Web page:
The structural/tectonic setting that presumably characterized the Central Mediterranean region in the middle Miocene, before the formation of the Northern Tyrrhenian basin, is shown in Figure 2. The evidence and arguments that support this reconstruction are discussed in several works [6] -[8] [11] [24] -[29] . The configuration of the Alpine-Apennine belt, including the Corsica-Sardinia continental fragment, was reached after a long migration and accretion (from the Oligocene to middle Miocene) that led to the formation of the Western Mediterranean trench-arc-back arc system [10] [24] [27] [30] -[33] . The roughly eastward displacement of the above belt, developed first at the expense of the Alpine Tethys domain and then of the thinned Adriatic margin, considerably slowed down, up to cease around the middle Miocene, [31] . At this stage (Figure 2), a relatively large oceanic zone (Ionian Tethys) was still present between the Adriatic and African continental domains.

Formation of the Tyrrhenian Basins

After a long accretionary phase, the Alpine-Apennine belt which lay east of the Corsica-Sardinia block began to undergo roughly E-W crustal extension and consequent subsidence around the middle Tortonian [34] - [38] . This extensional phase lasted up to the late Messinian, determining the formation of the present Northern Tyrrhenian basin (Figure 3).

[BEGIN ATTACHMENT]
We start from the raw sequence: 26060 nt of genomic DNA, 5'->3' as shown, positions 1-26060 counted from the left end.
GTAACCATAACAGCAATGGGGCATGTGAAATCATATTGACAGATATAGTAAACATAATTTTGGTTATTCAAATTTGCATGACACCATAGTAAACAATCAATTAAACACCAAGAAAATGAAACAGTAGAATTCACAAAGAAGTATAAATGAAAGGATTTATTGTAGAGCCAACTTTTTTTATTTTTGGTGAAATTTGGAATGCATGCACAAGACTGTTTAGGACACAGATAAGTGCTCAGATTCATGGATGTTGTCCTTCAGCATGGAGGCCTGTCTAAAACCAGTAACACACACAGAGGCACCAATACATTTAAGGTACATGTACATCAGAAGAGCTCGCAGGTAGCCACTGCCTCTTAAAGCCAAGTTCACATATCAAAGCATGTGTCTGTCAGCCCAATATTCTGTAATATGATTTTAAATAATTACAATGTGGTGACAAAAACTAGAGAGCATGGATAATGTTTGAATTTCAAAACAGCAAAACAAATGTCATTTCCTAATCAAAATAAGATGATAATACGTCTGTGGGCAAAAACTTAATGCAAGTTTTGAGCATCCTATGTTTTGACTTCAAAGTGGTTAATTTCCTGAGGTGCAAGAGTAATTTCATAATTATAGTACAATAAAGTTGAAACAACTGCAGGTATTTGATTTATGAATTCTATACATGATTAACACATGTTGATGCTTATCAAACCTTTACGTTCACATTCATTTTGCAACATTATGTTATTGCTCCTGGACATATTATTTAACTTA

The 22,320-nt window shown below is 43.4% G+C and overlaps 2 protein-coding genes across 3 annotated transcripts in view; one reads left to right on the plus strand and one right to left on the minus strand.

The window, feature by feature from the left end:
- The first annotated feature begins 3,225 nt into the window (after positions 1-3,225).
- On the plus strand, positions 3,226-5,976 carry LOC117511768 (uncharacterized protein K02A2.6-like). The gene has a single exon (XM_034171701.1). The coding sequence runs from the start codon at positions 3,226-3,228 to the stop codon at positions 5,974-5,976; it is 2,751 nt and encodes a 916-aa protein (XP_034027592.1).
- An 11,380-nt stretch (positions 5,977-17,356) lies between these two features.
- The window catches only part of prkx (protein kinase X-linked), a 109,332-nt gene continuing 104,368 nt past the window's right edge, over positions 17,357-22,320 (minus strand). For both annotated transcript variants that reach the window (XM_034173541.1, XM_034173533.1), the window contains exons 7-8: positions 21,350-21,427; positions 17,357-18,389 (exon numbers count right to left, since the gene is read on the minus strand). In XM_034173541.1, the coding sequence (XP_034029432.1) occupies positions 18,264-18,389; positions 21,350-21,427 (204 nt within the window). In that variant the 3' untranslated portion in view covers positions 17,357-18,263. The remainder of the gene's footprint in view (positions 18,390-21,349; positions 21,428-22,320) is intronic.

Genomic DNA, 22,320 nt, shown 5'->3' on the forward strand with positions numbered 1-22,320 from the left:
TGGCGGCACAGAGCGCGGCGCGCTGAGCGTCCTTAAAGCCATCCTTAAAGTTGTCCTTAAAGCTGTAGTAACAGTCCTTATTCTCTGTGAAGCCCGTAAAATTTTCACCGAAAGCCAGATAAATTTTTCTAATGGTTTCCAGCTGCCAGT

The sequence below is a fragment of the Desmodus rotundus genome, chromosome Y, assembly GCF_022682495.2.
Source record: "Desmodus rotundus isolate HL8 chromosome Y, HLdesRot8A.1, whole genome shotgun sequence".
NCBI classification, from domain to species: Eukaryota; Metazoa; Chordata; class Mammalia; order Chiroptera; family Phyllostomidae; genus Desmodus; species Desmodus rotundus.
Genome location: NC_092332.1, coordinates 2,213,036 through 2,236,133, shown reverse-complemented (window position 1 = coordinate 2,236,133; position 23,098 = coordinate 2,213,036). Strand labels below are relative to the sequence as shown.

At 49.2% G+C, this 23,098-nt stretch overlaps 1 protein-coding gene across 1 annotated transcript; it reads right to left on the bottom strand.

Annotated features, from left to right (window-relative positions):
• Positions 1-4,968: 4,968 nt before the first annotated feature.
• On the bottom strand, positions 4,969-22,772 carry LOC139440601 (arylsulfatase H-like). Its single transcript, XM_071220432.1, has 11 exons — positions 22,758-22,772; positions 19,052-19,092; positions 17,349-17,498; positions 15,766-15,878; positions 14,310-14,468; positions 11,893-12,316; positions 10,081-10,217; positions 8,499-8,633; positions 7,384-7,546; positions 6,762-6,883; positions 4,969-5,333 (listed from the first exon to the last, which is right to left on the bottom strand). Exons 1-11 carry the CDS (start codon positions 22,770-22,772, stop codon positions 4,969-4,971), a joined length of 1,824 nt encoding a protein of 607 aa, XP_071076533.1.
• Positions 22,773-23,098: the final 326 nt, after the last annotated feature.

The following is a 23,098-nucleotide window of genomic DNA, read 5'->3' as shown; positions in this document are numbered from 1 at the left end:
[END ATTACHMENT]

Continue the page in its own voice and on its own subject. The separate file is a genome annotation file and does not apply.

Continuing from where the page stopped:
We argue that a geodynamic context which can plausibly and coherently account for the major features of that tectonic event, such as starting and ending times, location and configuration of the stretched zone, trend of crustal extension, spatio-temporal distribution of magmatism, etc., may be identified by taking into account the large scale tectonic setting and boundary conditions that preceded the opening of the Northern Tyrrhenian basin.

First of all, it must be pointed out that in the middle Miocene (Figure 2) buoyancy forces were opposing very strong resistance to any further crustal shortening in the Adriatic-Eurasia collisional zone (Alps), due to the presence of a large amount of light upper crustal material accumulated during the long phase of plate convergence [39] . Thus, one may suppose that within such critical situation the Adriatic promontory was prone to exploit any favourable variation of boundary conditions to develop a new minimum-action tectonic configuration, through the activation of alternative, less resisted, shortening processes [6] [27] [40] . It has been suggested [6] - [8] that favourable condition progressively developed at the northeastern side of the Adriatic promontory, in the Carpatho-Pannonian region, due to the strong deformation (also involving crustal extension) that such zone was undergoing [41] .